Neil Jerome Morales
Go-Jek had hoped to take on Singapore-based Grab which is the dominant player in the Philippines ride-hailing sector.
Proceeds from the share sale will fund the construction of a $200-million integrated casino-resort in a former U.S. military base north of the capital, and a $300-million megacasino in central Philippines.
The airlines is closing in on selling a minority stake to a foreign strategic investor, with a deal likely to be sealed in the first half of this year.
The Land Transportation Franchising and Regulatory Board (LTFRB) denied the petition of Go-Jek’s subsidiary to become the newest ride-hailing service in the Southeast Asian nation.
The third license, which could be awarded by year-end, comes at the behest of Philippine President Rodrigo Duterte and aims to boost the country’s notoriously patchy services and end a domestic duopoly long accused of being uncompetitive.
This is the second time that Melco has withdrawn its application to delist the unit, amid minority shareholder opposition to the proposed price.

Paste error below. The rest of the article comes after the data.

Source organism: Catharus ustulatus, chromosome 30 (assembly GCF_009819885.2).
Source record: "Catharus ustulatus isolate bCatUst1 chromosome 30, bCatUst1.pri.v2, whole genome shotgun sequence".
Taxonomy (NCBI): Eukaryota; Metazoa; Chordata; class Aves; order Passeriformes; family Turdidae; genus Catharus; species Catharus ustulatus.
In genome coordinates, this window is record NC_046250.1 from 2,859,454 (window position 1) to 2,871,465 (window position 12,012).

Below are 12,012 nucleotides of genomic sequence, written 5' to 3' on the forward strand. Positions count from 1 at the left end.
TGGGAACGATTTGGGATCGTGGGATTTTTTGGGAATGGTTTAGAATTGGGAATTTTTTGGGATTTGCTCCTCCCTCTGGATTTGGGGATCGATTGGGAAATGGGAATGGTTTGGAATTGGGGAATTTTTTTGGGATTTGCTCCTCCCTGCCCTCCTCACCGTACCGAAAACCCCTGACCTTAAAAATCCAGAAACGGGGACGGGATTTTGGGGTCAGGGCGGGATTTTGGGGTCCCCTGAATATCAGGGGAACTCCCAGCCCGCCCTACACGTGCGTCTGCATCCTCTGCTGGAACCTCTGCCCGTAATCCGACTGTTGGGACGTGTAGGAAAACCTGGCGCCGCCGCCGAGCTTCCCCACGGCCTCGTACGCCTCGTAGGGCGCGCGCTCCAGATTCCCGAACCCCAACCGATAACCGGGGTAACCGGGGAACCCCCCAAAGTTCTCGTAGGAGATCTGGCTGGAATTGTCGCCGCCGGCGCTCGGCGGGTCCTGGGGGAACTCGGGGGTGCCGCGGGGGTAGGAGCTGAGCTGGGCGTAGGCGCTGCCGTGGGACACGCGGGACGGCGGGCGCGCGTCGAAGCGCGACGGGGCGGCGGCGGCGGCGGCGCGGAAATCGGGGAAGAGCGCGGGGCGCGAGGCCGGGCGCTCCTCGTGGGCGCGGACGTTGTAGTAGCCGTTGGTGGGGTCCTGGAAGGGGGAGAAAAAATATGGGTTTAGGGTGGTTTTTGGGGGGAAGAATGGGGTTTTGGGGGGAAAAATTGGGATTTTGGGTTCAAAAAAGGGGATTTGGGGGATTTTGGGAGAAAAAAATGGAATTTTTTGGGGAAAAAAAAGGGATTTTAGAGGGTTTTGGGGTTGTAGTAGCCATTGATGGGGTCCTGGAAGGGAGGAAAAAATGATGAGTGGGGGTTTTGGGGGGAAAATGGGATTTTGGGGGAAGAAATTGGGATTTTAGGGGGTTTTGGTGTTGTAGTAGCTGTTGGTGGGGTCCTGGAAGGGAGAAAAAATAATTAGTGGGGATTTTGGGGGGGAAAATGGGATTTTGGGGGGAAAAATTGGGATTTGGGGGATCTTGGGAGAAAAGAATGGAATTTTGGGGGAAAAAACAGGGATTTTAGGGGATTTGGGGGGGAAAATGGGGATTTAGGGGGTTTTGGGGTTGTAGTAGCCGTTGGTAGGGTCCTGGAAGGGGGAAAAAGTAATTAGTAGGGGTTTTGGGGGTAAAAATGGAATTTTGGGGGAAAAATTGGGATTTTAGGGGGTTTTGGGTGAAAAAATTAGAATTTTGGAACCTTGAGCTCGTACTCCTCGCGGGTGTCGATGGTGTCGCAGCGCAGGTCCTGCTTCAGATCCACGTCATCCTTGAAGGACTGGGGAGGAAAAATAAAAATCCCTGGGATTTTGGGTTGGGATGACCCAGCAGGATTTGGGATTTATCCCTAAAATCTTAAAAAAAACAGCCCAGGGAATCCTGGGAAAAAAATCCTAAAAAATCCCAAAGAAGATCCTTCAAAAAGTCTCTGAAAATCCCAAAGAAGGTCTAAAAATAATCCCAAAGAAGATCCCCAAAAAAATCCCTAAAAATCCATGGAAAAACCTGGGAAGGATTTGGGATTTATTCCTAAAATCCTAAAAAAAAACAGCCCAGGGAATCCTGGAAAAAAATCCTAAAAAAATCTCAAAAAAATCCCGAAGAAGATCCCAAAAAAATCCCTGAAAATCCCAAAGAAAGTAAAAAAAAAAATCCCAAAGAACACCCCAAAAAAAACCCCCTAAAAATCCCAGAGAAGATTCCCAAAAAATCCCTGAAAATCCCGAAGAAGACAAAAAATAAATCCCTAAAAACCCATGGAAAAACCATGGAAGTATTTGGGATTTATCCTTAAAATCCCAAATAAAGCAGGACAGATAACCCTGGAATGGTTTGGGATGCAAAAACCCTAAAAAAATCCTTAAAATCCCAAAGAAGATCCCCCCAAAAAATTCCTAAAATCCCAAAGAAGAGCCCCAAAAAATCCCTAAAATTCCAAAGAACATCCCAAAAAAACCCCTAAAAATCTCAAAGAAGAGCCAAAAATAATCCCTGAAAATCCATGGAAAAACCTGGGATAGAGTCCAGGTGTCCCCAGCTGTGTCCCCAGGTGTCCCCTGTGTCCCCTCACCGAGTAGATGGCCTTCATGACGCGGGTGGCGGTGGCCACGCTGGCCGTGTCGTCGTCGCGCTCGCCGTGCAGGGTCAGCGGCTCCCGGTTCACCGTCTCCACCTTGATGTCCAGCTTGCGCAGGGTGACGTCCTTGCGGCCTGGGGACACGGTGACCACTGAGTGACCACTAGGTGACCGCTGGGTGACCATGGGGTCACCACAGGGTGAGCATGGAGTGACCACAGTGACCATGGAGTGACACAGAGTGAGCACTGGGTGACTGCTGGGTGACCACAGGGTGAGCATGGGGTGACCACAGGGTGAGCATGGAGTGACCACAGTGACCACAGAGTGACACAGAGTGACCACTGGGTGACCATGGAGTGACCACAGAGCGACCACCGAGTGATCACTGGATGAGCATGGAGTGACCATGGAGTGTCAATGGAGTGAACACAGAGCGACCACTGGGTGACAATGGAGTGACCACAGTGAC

The sale of a minority stake in San Miguel Food and Beverage is part of a restructuring plan announced last year.
The feedback from investor roadshows in Asia, Europe and the United States has been positive, San Miguel Corp President Ramon Ang said
Tiger, which owns the operator of the $2.4 billion Okada Manila integrated casino-resort, is a subsidiary of Universal.
The low-cost airline had been seeking to raise up to $250 million in an IPO this year to fund its expansion programme.